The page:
“Think, not only preparing them for jobs, for opportunities, for networking, but then also the skills that go along with that,” senior director of player relations and GatorMade Savannah Bailey said. “What does it look like to be good at public speaking? What does it look like to be able to tell your story through your brand or establish your brand? Those sorts of things.”
According to Bailey and Castro-Walker, the team’s goal is to foster the right environment regarding NIL by thoroughly educating its players on how to properly deal with it. While education alone won’t allow the Gators to completely circumnavigate potential issues, Castro-Walker said it can still help.
“If there’s a freshman going to a school making $8 million on an $8 million contract, hasn’t played a snap in college football yet, but you have an All-American corner that’s not even touching that kind of money, what is that going to do to a locker room?” he said. “So yeah, there’s going to have to be some regulation.”
While the system is still lacking uniformity, Castro-Walker said it’s becoming more and more imperative that fans and boosters do their part to support universities in the NIL space. The more financial support that exists the more level the playing field can be for a larger number of athletes to earn financial opportunities.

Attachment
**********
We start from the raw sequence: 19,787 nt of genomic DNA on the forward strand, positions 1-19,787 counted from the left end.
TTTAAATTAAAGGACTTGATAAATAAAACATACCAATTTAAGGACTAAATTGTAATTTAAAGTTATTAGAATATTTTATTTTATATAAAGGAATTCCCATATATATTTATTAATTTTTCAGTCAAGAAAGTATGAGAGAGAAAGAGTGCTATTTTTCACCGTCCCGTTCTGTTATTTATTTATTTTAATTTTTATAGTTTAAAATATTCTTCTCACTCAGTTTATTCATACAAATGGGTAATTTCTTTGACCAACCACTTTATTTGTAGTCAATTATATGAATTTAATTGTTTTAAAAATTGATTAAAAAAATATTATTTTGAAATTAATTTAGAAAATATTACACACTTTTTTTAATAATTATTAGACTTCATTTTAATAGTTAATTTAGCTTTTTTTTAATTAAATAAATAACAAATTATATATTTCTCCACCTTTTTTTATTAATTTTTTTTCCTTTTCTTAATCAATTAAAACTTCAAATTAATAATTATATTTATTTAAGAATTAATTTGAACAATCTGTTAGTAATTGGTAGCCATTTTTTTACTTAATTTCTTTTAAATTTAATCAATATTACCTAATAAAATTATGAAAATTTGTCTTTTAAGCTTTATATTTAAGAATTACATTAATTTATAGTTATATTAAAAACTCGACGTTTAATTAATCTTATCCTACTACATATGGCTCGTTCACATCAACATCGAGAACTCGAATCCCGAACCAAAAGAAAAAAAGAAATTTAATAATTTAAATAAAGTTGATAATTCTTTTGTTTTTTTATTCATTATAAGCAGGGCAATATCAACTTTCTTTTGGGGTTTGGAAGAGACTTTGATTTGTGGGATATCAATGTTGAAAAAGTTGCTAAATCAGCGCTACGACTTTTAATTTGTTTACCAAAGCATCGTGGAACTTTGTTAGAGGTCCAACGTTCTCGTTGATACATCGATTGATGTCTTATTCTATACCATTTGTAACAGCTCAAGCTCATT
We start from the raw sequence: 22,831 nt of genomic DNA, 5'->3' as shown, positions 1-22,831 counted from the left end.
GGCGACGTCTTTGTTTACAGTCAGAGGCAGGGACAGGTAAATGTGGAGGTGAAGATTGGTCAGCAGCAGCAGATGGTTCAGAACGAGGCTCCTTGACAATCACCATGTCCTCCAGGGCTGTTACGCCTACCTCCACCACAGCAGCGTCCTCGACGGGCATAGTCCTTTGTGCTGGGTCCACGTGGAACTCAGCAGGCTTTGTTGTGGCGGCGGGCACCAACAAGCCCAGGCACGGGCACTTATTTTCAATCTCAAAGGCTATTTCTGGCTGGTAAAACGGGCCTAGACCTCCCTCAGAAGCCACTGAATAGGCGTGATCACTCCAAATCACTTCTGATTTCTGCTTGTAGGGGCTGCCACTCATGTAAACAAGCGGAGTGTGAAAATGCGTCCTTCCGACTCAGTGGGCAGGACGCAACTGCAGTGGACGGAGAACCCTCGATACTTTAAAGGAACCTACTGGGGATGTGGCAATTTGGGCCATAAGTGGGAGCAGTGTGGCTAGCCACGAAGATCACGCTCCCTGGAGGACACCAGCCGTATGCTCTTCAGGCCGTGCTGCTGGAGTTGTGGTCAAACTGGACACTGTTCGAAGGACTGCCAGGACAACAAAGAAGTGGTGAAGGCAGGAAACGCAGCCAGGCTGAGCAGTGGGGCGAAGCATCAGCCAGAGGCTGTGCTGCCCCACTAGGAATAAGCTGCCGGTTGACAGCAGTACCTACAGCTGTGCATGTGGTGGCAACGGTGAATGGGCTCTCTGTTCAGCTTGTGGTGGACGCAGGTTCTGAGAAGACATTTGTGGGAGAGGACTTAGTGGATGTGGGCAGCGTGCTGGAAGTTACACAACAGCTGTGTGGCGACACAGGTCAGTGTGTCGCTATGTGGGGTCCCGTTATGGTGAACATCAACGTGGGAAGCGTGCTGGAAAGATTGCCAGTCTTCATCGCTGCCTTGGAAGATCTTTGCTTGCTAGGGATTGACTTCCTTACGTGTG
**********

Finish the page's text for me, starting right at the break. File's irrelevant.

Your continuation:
And, on top of that, Castro-Walker said NIL support will play a hand in Florida’s ability to win championships. He said it’s the case everywhere.
“I can’t tell a booster, like, ‘Hey, you know, go give this much money to this collective,’ he said. “I can’t do that, but what I can do is I can say, ‘Look, this is the need, and this is the need because these are what these other schools that we compete with have.’ To be competitive in the game and win championships, you have to be competitive in this space. Here’s the picture of what’s going on.”
As things stand, the most effective way fans can help contribute to Florida’s NIL efforts are through its Gator Collective, Castro-Walker said. According to the Gator Collective Twitter page, the program is “Gator Fans Creating NIL Opportunities for Gators Athletes.”
It hosts meet-and-greets, question-and-answer sessions with athletes, and more. Fans can sign up for plans as inexpensive as $1.99 a week and as expensive as $999.99 a month.
“If you have a collective, the collective can legally raise money with boosters, with the fans, and now they have a pool to pay salaries, right?” Castro-Walker said. “And as long as the players are doing the work for collectives, for example, like the Gator Collective here, they’re getting paid salaries monthly, right? And that’s completely changed the landscape because now, I hate to say this, but whoever has the biggest pockets can now play the game.”
Castro-Walker said he and others in his department are still learning more about NIL as they go, picking up new information and tactics as they encounter different situations. One thing Castro-Walker said he knows for sure, though, is teams and fan bases must quickly accept the new aspect of college athletics. If not, they can quickly get left behind.
“If you have structure and you have a good support team behind it,” he said. “it’s not going to ruin the sport.”